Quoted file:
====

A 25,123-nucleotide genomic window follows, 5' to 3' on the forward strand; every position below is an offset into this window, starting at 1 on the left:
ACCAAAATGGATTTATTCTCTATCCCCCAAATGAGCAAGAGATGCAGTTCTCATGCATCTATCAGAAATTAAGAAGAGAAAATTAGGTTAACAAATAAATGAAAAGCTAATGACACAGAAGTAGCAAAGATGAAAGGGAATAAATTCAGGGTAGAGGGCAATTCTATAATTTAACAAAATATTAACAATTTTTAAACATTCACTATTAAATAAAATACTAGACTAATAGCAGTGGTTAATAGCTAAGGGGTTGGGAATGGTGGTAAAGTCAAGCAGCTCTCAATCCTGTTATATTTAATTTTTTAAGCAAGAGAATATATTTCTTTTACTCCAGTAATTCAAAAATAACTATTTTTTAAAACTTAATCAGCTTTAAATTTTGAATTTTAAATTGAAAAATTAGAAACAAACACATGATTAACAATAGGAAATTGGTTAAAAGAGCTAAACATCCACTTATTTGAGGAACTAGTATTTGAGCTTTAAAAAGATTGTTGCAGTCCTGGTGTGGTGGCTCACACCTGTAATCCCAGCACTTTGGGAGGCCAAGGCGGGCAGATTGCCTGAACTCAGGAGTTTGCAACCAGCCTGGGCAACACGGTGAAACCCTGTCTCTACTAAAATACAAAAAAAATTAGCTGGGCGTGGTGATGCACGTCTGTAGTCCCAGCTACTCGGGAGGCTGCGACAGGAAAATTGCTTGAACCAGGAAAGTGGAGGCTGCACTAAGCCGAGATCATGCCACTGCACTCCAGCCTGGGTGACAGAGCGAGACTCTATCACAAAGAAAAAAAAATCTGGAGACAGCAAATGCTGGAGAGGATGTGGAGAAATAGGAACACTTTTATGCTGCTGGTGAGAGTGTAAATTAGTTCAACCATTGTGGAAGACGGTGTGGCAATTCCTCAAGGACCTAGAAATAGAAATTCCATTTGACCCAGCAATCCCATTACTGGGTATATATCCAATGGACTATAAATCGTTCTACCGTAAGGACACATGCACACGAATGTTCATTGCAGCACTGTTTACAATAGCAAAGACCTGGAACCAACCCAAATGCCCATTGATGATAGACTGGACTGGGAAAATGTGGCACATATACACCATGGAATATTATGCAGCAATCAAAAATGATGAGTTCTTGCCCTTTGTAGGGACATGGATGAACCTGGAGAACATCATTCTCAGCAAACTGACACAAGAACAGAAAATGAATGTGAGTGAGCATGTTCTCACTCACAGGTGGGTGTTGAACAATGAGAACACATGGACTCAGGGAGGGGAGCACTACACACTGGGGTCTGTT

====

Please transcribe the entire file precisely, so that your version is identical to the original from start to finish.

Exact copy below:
A 25,123-nucleotide genomic window follows, 5' to 3' on the forward strand; every position below is an offset into this window, starting at 1 on the left:
ACCAAAATGGATTTATTCTCTATCCCCCAAATGAGCAAGAGATGCAGTTCTCATGCATCTATCAGAAATTAAGAAGAGAAAATTAGGTTAACAAATAAATGAAAAGCTAATGACACAGAAGTAGCAAAGATGAAAGGGAATAAATTCAGGGTAGAGGGCAATTCTATAATTTAACAAAATATTAACAATTTTTAAACATTCACTATTAAATAAAATACTAGACTAATAGCAGTGGTTAATAGCTAAGGGGTTGGGAATGGTGGTAAAGTCAAGCAGCTCTCAATCCTGTTATATTTAATTTTTTAAGCAAGAGAATATATTTCTTTTACTCCAGTAATTCAAAAATAACTATTTTTTAAAACTTAATCAGCTTTAAATTTTGAATTTTAAATTGAAAAATTAGAAACAAACACATGATTAACAATAGGAAATTGGTTAAAAGAGCTAAACATCCACTTATTTGAGGAACTAGTATTTGAGCTTTAAAAAGATTGTTGCAGTCCTGGTGTGGTGGCTCACACCTGTAATCCCAGCACTTTGGGAGGCCAAGGCGGGCAGATTGCCTGAACTCAGGAGTTTGCAACCAGCCTGGGCAACACGGTGAAACCCTGTCTCTACTAAAATACAAAAAAAATTAGCTGGGCGTGGTGATGCACGTCTGTAGTCCCAGCTACTCGGGAGGCTGCGACAGGAAAATTGCTTGAACCAGGAAAGTGGAGGCTGCACTAAGCCGAGATCATGCCACTGCACTCCAGCCTGGGTGACAGAGCGAGACTCTATCACAAAGAAAAAAAAATCTGGAGACAGCAAATGCTGGAGAGGATGTGGAGAAATAGGAACACTTTTATGCTGCTGGTGAGAGTGTAAATTAGTTCAACCATTGTGGAAGACGGTGTGGCAATTCCTCAAGGACCTAGAAATAGAAATTCCATTTGACCCAGCAATCCCATTACTGGGTATATATCCAATGGACTATAAATCGTTCTACCGTAAGGACACATGCACACGAATGTTCATTGCAGCACTGTTTACAATAGCAAAGACCTGGAACCAACCCAAATGCCCATTGATGATAGACTGGACTGGGAAAATGTGGCACATATACACCATGGAATATTATGCAGCAATCAAAAATGATGAGTTCTTGCCCTTTGTAGGGACATGGATGAACCTGGAGAACATCATTCTCAGCAAACTGACACAAGAACAGAAAATGAATGTGAGTGAGCATGTTCTCACTCACAGGTGGGTGTTGAACAATGAGAACACATGGACTCAGGGAGGGGAGCACTACACACTGGGGTCTGTT